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KEY POINTS

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  1. Historically, non-small cell cancer (NSCLC) subtypes were considered to be a uniform group based on limited understanding of the distinct clinical behaviors of the subtypes as well as the fact that there were few treatment options available. With increasing understanding of the molecular biology underlying these tumor subtypes, however, the approach to diagnosis and management and the terminology used in describing these tumors are evolving rapidly. In particular, the evaluation and management of adenocarcinoma of the lung has shifted dramatically and firm establishment of NSCLC cell type prior to chemotherapy for advanced stage lung cancer is essential.

  2. A multidisciplinary approach to evaluation of NSCLC, with standardized criteria and terminology for diagnosis in cytologic and small biopsy specimens, and routine molecular testing for known mutations, such as EGFR mutations and EML4-ALK fusion oncogenes is now recommended for the evaluation and management of lung nodules due to major advances in targeted therapy. Adequate tissue acquisition at the time of diagnostic workup is critical and facilitates patient care while minimizing the number of procedures to which the patient is subjected.

  3. The terms bronchioloalveolar carcinoma and mixed subtype adenocarcinoma have been eliminated from the classification of lung adenocarcinoma as a result of increased understanding of important clinical, radiologic, pathologic, and genetic differences between mucinous and nonmucinous adenocarcinomas, The new classification system delineated a stepwise pathologic progression, from AAH to invasive adenocarcinoma based on the predominant histologic growth patterns.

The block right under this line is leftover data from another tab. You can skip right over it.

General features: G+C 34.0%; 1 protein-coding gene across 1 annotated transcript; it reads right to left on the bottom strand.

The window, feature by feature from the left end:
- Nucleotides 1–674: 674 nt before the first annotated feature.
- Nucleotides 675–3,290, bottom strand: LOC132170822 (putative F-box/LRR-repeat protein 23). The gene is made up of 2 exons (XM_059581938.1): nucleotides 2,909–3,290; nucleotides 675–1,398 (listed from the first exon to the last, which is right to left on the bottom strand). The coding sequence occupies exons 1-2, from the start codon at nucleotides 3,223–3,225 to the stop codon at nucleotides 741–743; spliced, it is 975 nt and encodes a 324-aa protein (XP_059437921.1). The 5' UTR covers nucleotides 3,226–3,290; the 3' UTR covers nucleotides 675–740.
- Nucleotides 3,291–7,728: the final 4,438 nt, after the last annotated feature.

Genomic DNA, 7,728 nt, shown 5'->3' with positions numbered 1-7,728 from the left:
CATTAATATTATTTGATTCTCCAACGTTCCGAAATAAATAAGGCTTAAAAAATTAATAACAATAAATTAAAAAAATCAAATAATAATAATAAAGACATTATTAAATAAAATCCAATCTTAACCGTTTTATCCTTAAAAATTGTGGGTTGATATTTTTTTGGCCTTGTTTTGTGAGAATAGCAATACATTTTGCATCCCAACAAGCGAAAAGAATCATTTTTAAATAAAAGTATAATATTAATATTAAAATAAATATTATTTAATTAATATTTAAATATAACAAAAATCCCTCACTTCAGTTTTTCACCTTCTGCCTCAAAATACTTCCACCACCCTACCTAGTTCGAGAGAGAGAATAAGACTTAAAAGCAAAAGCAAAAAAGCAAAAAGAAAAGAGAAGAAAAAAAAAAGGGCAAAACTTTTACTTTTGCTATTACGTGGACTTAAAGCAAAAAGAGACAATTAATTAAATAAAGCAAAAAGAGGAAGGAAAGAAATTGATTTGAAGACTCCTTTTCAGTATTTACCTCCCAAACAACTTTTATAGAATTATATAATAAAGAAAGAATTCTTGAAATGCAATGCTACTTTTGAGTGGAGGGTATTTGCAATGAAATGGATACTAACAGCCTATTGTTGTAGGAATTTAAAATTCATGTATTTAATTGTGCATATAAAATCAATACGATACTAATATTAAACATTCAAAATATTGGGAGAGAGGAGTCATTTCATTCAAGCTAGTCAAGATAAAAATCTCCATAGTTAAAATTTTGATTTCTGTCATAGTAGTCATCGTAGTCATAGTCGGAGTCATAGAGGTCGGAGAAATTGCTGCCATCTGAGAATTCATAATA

4. Lung cancer continues to be a highly lethal and extremely common cancer, with 5-year survival of 16%. Lung cancer incidence is second only to the incidence of prostate cancer in men and breast cancer in women. Squamous cell carcinoma and adenocarcinoma of the lung are the most common subtypes and are rarely found in the absence of a smoking history. Nonsmokers who live with smokers have a 24% increased risk of lung cancer compared to nonsmokers who do not live with smokers.

  5. Navigational bronchoscopy is a valuable new tool that can be used to obtain tissue diagnosis for intraparenchymal lesions or small, peripherally located lesions that have historically been difficult to biopsy with transbronchial or transthoracic approaches. It is also a useful tool for tattooing the lung lesion for subsequent operative resection and for placement of fiducial markers for stereotactic body radiation. This technique should become part of the surgeon’s armamentarium for the diagnosis and treatment of lung cancer.

  6. Impaired exchange of carbon monoxide is associated with a significant increase in the risk of postoperative pulmonary complications, independent of the patient’s smoking history. In patients undergoing pulmonary resection, the risk of any pulmonary complication increases by 42% for every 10% decline in the percent carbon monoxide diffusion capacity (%Dlco), and this measure may be a useful parameter in risk stratification of patients for surgery.

  7. Maximum oxygen consumption (V.o2 max) values provide important additional information in those patients with severely impaired Dlco and forced expiratory volume in 1 second. Values of <10 mL/kg per minute generally prohibit any major pulmonary resection, because the mortality in patients with these levels is 26% compared with only 8.3% in patients whose is ≥10 mL/kg per minute; values of >15 mL/kg per minute generally indicate the ...

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